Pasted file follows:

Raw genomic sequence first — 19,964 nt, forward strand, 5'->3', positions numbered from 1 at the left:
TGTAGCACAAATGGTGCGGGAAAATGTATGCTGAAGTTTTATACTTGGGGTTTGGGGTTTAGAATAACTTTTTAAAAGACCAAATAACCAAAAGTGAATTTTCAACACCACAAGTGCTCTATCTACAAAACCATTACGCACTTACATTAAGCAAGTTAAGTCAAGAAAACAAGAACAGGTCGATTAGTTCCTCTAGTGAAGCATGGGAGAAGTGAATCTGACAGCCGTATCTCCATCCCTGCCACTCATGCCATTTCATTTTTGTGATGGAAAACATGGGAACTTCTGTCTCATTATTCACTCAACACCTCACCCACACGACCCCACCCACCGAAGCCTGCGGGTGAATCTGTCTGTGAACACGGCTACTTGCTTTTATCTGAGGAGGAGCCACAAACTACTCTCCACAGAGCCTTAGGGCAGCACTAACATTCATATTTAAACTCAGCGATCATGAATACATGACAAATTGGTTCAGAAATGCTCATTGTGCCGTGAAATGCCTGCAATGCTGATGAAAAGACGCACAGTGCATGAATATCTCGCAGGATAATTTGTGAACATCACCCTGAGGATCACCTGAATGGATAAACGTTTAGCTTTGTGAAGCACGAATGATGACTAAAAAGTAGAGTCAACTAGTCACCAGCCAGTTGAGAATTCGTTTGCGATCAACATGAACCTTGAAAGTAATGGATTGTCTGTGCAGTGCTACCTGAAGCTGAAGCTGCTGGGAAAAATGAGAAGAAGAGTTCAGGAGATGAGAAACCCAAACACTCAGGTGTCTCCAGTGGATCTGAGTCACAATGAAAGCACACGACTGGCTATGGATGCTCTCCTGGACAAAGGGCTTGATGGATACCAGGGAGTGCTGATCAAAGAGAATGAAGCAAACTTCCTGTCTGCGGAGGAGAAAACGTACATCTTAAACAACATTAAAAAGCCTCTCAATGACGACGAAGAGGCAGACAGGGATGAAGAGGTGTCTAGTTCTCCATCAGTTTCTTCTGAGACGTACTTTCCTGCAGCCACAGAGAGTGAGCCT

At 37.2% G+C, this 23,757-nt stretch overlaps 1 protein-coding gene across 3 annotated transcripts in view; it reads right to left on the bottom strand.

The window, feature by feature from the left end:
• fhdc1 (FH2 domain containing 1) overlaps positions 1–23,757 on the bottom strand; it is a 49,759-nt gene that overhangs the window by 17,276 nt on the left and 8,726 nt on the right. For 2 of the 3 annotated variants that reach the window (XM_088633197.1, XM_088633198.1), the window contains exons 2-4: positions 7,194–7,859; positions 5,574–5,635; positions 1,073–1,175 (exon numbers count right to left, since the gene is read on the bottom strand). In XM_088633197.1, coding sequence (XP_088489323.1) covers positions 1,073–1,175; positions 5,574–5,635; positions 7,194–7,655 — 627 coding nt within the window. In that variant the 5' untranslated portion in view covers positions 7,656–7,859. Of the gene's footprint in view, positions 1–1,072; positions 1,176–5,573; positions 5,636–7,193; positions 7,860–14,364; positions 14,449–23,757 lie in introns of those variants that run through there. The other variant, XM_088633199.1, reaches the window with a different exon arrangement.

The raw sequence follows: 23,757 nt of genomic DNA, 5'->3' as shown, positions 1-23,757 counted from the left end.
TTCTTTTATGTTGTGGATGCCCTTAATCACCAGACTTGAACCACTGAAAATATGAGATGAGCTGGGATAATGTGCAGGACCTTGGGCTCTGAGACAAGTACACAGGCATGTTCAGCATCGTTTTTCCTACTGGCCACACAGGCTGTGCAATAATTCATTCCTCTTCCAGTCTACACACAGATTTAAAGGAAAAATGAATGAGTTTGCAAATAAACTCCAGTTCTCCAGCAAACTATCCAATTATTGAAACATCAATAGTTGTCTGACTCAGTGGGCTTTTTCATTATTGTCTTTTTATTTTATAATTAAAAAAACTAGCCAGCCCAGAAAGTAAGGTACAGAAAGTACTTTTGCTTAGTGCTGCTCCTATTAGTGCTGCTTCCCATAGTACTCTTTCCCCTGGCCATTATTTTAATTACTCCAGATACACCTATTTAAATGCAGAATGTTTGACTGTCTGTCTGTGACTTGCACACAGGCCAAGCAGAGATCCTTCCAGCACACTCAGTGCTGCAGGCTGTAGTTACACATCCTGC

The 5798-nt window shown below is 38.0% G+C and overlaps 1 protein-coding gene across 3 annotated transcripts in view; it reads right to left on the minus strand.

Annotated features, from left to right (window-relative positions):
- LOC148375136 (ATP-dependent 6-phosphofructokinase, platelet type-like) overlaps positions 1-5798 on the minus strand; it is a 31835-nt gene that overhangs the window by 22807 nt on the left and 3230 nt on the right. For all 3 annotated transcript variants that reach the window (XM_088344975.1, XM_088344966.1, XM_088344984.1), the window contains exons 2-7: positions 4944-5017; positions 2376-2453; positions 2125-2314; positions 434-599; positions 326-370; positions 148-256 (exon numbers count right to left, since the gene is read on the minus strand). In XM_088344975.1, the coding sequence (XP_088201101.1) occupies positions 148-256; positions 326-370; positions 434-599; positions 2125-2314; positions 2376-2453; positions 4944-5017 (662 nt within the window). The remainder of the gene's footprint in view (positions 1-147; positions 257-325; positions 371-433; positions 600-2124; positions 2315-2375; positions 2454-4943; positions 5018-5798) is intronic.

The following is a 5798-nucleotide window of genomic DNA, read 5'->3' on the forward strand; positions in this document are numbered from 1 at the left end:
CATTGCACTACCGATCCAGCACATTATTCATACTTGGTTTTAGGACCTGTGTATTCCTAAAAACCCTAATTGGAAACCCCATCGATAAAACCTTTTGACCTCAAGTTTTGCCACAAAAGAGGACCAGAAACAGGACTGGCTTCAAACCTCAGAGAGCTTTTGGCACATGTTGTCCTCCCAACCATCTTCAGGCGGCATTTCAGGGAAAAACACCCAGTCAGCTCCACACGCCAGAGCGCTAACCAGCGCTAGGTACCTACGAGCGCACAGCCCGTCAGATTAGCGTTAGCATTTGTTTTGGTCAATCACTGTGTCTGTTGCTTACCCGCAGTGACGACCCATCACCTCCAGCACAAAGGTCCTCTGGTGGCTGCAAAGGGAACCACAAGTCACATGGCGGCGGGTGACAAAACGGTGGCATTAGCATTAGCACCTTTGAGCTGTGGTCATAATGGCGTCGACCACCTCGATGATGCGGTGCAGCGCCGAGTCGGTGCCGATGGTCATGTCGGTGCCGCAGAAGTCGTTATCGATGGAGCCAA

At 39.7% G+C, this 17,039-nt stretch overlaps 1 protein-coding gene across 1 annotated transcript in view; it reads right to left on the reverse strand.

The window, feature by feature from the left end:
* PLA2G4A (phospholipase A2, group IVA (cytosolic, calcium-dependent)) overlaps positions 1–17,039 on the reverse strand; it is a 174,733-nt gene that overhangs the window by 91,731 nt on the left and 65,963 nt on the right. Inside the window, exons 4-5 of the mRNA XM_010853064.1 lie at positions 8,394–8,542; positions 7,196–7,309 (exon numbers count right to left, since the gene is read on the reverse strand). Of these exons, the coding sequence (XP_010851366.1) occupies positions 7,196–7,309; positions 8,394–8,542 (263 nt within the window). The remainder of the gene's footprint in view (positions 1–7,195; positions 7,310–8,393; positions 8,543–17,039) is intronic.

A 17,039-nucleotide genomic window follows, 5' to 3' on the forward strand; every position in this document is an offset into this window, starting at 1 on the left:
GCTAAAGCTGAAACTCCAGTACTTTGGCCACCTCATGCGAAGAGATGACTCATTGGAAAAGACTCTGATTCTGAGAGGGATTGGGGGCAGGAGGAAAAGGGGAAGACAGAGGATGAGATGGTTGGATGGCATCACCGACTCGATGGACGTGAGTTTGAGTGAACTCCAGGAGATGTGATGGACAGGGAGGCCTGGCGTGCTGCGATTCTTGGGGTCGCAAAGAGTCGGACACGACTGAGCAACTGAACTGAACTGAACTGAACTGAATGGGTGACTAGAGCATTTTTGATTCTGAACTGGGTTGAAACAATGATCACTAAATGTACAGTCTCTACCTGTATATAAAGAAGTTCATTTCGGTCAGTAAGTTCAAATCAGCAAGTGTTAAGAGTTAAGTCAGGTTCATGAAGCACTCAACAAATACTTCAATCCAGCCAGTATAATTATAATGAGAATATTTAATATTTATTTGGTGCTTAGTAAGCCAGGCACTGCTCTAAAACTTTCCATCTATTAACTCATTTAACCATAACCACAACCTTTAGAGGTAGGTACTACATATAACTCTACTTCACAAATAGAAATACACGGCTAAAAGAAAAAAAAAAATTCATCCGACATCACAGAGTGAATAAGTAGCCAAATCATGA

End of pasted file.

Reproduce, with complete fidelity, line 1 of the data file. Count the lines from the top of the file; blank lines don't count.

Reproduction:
Raw genomic sequence first — 19,964 nt, forward strand, 5'->3', positions numbered from 1 at the left: